Topic: Media Research Center
It seems the Media Research Center will not allow anyone to criticize Fox News -- not even a longtime former employee who would know more about the channel's inner workings than anyone at the MRC.
And that explains the MRC's odd attacks on Alisyn Camerota, who left Fox News a couple years back to work for CNN.
On June 15, Tim Graham insisted that Camerota's upcoming novel about a morning news anchor working for an outlet called FAIR News was actually about "a CNN-like network" -- despite citing a description of the fictional network that includes "misogynistic emails from viewers, social-media backlashes and the cold shoulders of Brooklynites who despise the worldview of FAIR News" that sure sounds a lot like Fox News.
Because Graham makes up for in cattiness what he lacks in insightful media criticism, he makes sure to note that "Fox & Friends is usually higher-rated than New Day," the CNN show Camerota currently co-hosts.
After that, someone finally figured out which channel Camerota's book is about -- then attacked her for writing it. In a July 25 post, Alex Xenos complained that Camerota's book was taking a "jab at the network that made it possible for her to succeed," adding: "Camerota worked for the Fox News Channel for 16 years before moving to CNN in 2014. Yet, it is strange she is now constantly criticizing her old employer for skewing reporting when her new network's boss has all but declared war on the President."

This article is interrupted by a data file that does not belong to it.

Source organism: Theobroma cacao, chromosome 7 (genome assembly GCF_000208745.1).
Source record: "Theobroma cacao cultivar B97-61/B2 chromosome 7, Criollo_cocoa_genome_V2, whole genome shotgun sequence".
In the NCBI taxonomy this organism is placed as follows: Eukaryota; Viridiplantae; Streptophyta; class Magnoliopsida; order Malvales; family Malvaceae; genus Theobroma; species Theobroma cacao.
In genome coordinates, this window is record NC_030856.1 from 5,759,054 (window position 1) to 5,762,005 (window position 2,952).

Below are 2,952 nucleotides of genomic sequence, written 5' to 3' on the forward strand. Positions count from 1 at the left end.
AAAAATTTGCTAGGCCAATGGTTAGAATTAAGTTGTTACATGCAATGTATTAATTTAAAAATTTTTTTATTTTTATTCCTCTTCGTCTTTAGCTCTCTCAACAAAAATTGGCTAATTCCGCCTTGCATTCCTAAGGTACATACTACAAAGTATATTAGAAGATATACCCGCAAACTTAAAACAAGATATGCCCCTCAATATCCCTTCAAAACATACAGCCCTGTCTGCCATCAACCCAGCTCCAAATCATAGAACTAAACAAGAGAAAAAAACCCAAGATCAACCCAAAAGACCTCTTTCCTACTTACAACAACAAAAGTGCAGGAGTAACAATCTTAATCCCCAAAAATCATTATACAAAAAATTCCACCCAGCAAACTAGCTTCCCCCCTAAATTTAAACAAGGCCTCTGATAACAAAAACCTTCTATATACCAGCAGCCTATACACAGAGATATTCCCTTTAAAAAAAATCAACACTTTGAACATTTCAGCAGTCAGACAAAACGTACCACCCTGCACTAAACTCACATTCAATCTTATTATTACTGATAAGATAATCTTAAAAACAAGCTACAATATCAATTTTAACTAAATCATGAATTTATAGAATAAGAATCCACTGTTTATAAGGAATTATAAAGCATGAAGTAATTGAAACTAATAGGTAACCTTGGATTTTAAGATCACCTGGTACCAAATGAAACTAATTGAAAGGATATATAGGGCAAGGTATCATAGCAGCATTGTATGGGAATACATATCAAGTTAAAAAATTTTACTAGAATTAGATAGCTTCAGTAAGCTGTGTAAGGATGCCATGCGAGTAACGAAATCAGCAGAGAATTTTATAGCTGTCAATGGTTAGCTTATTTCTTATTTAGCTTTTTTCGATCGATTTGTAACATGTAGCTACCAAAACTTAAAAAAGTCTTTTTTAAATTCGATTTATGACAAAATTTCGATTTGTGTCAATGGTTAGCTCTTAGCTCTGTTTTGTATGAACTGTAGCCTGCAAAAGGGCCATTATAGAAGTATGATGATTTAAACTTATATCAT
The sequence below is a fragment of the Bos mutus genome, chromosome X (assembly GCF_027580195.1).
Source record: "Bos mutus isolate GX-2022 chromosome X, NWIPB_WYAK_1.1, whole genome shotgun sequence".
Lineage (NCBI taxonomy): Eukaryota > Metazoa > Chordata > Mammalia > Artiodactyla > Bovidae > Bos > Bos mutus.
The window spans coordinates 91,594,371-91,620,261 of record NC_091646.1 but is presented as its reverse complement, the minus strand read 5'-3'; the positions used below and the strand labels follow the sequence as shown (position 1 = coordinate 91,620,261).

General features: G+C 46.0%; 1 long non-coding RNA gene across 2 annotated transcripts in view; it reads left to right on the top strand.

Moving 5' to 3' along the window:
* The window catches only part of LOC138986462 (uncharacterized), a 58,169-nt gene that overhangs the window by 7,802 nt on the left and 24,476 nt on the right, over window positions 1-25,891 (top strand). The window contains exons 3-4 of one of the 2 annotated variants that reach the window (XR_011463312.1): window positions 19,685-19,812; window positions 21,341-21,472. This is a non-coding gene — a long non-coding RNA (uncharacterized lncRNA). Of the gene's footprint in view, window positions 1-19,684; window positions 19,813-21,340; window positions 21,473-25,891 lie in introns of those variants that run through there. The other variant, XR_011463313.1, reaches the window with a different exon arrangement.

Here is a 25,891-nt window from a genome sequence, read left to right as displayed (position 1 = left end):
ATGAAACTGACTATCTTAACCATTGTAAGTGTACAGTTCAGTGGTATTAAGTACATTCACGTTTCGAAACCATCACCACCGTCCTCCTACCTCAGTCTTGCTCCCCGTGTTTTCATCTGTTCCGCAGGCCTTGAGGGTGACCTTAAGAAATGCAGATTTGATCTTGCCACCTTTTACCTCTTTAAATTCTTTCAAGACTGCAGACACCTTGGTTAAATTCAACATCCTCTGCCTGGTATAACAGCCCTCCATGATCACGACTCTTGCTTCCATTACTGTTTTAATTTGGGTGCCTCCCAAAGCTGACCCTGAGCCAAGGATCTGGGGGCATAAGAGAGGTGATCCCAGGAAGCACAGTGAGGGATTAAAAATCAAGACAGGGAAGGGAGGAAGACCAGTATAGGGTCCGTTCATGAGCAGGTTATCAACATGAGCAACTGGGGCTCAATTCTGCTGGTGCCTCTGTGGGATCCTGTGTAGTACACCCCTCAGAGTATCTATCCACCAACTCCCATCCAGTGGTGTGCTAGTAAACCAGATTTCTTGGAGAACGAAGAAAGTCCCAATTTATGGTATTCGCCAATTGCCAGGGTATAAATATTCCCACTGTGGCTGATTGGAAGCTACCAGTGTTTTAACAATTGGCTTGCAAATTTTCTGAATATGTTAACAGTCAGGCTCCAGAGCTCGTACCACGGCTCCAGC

Interesting that Xenos is effectively admitting Fox News is biased, but he won't hold it accountable for its bias the way he attacks CNN.
Brad Wilmouth followed up in a July 31 post, grousing that Camerota "has been showing this past week a greater willingness to criticize her former employer" in promoting her book, "which is a fictional work that is nevertheless based in part on her past experiences working as a FNC host for the weekend edition of Fox and Friends." Wilmouth further grumbled that Camerota was "going so far as to charge that her old FNC show 'unnecessarily stoked outrage' and 'took a really myopic view of, say, President Obama or the current administration.' She even suggested the show has sometimes been 'toxic" or 'foxic.'"
Rather than defend "Fox & Friends" -- something even he surely knows he cannot do with a straight face -- Wilmouth went on a Camerota-bashing tirade, declaring that "Since she joined CNN in 2014, Camerota has built up quite a record of left-leaning journalism and bias against the conservative point of view."
Of course, the MRC will never hold Fox News to the same scrutiny it holds pretty much every other outlet -- it's pretty much the only TV home for MRC talking heads, after all.